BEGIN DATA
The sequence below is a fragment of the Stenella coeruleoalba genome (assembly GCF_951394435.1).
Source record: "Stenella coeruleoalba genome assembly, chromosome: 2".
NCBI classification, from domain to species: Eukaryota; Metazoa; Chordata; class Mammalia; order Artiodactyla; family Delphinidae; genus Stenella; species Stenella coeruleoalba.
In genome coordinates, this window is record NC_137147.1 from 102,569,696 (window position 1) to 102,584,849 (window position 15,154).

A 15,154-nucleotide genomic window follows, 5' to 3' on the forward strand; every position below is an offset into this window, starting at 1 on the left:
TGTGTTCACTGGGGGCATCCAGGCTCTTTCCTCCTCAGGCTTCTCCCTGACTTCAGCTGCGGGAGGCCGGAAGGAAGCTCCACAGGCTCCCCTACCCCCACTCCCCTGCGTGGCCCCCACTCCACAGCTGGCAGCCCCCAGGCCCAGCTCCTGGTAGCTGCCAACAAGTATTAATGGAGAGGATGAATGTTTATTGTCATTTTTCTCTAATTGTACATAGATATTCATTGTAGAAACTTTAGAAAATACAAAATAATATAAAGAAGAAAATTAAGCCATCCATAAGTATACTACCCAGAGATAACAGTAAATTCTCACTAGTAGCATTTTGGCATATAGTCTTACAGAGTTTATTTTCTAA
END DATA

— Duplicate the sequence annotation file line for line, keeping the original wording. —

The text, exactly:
The sequence below is a fragment of the Stenella coeruleoalba genome (assembly GCF_951394435.1).
Source record: "Stenella coeruleoalba genome assembly, chromosome: 2".
NCBI classification, from domain to species: Eukaryota; Metazoa; Chordata; class Mammalia; order Artiodactyla; family Delphinidae; genus Stenella; species Stenella coeruleoalba.
In genome coordinates, this window is record NC_137147.1 from 102,569,696 (window position 1) to 102,584,849 (window position 15,154).

A 15,154-nucleotide genomic window follows, 5' to 3' on the forward strand; every position below is an offset into this window, starting at 1 on the left:
TGTGTTCACTGGGGGCATCCAGGCTCTTTCCTCCTCAGGCTTCTCCCTGACTTCAGCTGCGGGAGGCCGGAAGGAAGCTCCACAGGCTCCCCTACCCCCACTCCCCTGCGTGGCCCCCACTCCACAGCTGGCAGCCCCCAGGCCCAGCTCCTGGTAGCTGCCAACAAGTATTAATGGAGAGGATGAATGTTTATTGTCATTTTTCTCTAATTGTACATAGATATTCATTGTAGAAACTTTAGAAAATACAAAATAATATAAAGAAGAAAATTAAGCCATCCATAAGTATACTACCCAGAGATAACAGTAAATTCTCACTAGTAGCATTTTGGCATATAGTCTTACAGAGTTTATTTTCTAA